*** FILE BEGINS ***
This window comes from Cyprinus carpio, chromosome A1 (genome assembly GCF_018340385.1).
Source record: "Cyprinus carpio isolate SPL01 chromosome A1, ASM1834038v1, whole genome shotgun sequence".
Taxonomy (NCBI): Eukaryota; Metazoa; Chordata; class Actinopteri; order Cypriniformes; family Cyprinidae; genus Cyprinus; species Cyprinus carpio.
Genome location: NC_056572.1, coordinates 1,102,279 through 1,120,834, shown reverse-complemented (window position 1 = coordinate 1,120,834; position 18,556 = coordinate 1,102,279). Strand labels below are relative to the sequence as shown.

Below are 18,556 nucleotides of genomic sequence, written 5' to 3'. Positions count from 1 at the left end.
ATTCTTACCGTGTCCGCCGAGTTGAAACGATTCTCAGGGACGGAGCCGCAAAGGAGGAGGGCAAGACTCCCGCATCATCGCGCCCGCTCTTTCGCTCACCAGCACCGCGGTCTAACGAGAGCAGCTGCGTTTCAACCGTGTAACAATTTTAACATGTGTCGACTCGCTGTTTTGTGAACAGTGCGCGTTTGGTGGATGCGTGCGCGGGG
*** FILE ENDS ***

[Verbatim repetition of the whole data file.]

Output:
This window comes from Cyprinus carpio, chromosome A1 (genome assembly GCF_018340385.1).
Source record: "Cyprinus carpio isolate SPL01 chromosome A1, ASM1834038v1, whole genome shotgun sequence".
Taxonomy (NCBI): Eukaryota; Metazoa; Chordata; class Actinopteri; order Cypriniformes; family Cyprinidae; genus Cyprinus; species Cyprinus carpio.
Genome location: NC_056572.1, coordinates 1,102,279 through 1,120,834, shown reverse-complemented (window position 1 = coordinate 1,120,834; position 18,556 = coordinate 1,102,279). Strand labels below are relative to the sequence as shown.

Below are 18,556 nucleotides of genomic sequence, written 5' to 3'. Positions count from 1 at the left end.
ATTCTTACCGTGTCCGCCGAGTTGAAACGATTCTCAGGGACGGAGCCGCAAAGGAGGAGGGCAAGACTCCCGCATCATCGCGCCCGCTCTTTCGCTCACCAGCACCGCGGTCTAACGAGAGCAGCTGCGTTTCAACCGTGTAACAATTTTAACATGTGTCGACTCGCTGTTTTGTGAACAGTGCGCGTTTGGTGGATGCGTGCGCGGGG